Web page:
Bronchoscopic applications of anatomical optical coherence tomography

Jonathan Williamson

    Research output: ThesisDoctoral Thesis

    229 Downloads (Pure)


    [Truncated abstract] Background. The ability to measure airway dimensions during bronchoscopy would provide information with which interventional bronchoscopists could base treatment decisions such as selection of stent size or balloon dilators for the treatment of central airway obstruction (CAO). Such measurements would also assist researchers investigating the physiological characteristics of airway pathology by providing regional and functional assessment of airway changes in vivo. However, current techniques for bronchoscopic airway measurements are limited by operator subjectivity and variable accuracy. Anatomical optical coherence tomography (aOCT), a light-based imaging technique, may overcome these limitations. The aims of this thesis are to validate aOCT for bronchoscopic use and investigate potential clinical and research applications. Methods. Three interrelated studies were undertaken. The first study sought to assess measurement validity of aOCT in phantom tubes, explanted porcine airways and in vivo human airways. (i) In an airway phantom constructed from 10 plastic tubes, the accuracy and repeatability of aOCT area and diameter measurements were assessed. (ii) Four explanted porcine airways were used to compare measurements of airway compliance and the shape factor K (derived from the pressure vs area curve) obtained using aOCT and endoscopic imaging. (iii) In four patients undergoing bronchoscopy and chest computed tomography (CT), measurements of airway calibre performed with CT and aOCT were compared using Bland-Altman analyses. In the second study, 14 patients undergoing bronchoscopy for symptomatic central airway obstruction were recruited. CT scans were reviewed prior to bronchoscopy and relevant airway dimensions, such as the length and calibre of stenosed airway segments, were recorded. During bronchoscopy, stenosis dimensions were re-measured using aOCT. Based on the combination of CT findings, bronchoscopic appearance and aOCT measurements, a treatment strategy, such as airway stenting or balloon dilatation, was formulated. Measured airway dimensions were used to guide stent selection (length and calibre) or the target size for airway dilatation. Treatment efficacy was assessed using pre- and post-procedure spirometry, dyspnoea score and Eastern Cooperative Oncology Group (ECOG) performance status. In the final study, the research applications of aOCT were explored. Post-bronchodilator measurements of regional airway compliance and elastic recoil were performed during bronchoscopy under general anaesthesia in healthy controls (n=10) and in cases of asthma (n=16), chronic obstructive pulmonary disease (COPD) (n=9) and bronchiectasis (n=8). While airway pressure was incrementally increased, airway area (Ai) was recorded to generate (transpulmonary) pressure-area curves. Airway elastic properties were measured from these curves and compared between groups using analysis of variance. Results. aOCT measurements of phantom tube cross-sectional area were highly accurate and reproducible (intra/inter-repeatability coefficients <2%). Porcine airway compliance and the compliance shape factor K were not significantly different when measured with the endoscopic or aOCT techniques...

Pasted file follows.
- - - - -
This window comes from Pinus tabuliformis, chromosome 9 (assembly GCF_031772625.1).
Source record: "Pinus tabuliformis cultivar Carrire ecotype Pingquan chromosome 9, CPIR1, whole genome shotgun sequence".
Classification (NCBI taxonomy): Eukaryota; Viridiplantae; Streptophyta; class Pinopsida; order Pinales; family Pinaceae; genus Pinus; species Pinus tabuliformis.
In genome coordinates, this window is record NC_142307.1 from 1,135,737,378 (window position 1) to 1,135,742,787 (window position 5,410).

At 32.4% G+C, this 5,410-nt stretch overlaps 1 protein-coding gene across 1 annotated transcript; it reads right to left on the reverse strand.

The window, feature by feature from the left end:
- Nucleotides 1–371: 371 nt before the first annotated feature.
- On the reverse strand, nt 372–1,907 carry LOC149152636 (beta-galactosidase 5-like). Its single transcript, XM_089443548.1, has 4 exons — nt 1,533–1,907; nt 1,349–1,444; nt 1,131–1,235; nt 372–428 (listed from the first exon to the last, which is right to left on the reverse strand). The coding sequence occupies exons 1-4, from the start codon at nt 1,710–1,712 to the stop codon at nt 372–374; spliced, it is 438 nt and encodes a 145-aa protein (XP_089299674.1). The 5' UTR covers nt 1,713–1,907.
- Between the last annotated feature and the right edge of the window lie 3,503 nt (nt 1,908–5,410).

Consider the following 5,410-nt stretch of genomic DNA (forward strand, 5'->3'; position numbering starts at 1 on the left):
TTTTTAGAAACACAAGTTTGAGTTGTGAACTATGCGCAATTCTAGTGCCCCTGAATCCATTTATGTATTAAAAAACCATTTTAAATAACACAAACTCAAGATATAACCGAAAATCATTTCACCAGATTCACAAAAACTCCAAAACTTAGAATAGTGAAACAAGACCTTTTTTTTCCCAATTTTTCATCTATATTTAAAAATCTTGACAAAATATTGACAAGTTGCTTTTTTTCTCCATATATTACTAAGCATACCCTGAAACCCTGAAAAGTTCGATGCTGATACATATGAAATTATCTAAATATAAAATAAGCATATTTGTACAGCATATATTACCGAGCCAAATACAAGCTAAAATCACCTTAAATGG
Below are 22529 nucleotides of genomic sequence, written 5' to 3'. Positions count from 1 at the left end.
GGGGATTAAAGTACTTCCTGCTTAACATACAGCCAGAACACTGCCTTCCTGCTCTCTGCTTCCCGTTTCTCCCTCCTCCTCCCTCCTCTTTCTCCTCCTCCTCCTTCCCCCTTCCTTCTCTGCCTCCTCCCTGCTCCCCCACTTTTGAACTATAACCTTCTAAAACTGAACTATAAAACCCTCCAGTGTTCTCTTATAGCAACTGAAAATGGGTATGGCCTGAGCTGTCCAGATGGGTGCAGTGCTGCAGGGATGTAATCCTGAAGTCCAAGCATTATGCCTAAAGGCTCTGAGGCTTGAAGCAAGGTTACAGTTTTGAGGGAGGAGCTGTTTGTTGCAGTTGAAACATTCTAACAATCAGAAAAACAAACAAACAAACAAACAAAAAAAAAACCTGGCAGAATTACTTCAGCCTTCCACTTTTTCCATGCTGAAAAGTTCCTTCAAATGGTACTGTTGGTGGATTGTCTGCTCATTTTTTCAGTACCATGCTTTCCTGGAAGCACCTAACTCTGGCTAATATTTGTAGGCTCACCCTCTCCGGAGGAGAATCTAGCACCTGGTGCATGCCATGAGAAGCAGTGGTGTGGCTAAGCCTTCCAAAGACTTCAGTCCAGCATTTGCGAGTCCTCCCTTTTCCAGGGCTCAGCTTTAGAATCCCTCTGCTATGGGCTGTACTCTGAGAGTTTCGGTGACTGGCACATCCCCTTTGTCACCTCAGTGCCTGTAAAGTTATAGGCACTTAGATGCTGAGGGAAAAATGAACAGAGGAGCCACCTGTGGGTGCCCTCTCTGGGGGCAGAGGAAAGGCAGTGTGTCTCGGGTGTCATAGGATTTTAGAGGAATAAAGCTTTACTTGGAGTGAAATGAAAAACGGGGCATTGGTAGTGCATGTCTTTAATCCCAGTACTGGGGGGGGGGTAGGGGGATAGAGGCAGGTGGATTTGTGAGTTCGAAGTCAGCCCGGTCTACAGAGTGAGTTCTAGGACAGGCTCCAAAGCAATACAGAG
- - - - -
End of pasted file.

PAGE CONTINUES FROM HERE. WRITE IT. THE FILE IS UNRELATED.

Original languageEnglish
    QualificationDoctor of Philosophy
    Publication statusUnpublished - 2010


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